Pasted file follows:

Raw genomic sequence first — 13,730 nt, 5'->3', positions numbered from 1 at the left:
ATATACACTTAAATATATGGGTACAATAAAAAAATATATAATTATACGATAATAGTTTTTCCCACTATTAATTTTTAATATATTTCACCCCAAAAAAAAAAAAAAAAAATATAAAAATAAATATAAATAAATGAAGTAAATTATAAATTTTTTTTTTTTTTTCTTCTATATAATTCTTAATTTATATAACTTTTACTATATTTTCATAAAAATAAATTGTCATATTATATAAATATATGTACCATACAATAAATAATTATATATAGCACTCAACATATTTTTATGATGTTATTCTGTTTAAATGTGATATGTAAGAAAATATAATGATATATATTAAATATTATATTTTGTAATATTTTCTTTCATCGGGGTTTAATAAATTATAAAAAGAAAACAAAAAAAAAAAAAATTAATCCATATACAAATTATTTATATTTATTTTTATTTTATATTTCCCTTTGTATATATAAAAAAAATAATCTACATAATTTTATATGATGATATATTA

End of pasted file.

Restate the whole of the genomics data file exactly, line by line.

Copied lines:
Raw genomic sequence first — 13,730 nt, 5'->3', positions numbered from 1 at the left:
ATATACACTTAAATATATGGGTACAATAAAAAAATATATAATTATACGATAATAGTTTTTCCCACTATTAATTTTTAATATATTTCACCCCAAAAAAAAAAAAAAAAAATATAAAAATAAATATAAATAAATGAAGTAAATTATAAATTTTTTTTTTTTTTTCTTCTATATAATTCTTAATTTATATAACTTTTACTATATTTTCATAAAAATAAATTGTCATATTATATAAATATATGTACCATACAATAAATAATTATATATAGCACTCAACATATTTTTATGATGTTATTCTGTTTAAATGTGATATGTAAGAAAATATAATGATATATATTAAATATTATATTTTGTAATATTTTCTTTCATCGGGGTTTAATAAATTATAAAAAGAAAACAAAAAAAAAAAAAATTAATCCATATACAAATTATTTATATTTATTTTTATTTTATATTTCCCTTTGTATATATAAAAAAAATAATCTACATAATTTTATATGATGATATATTA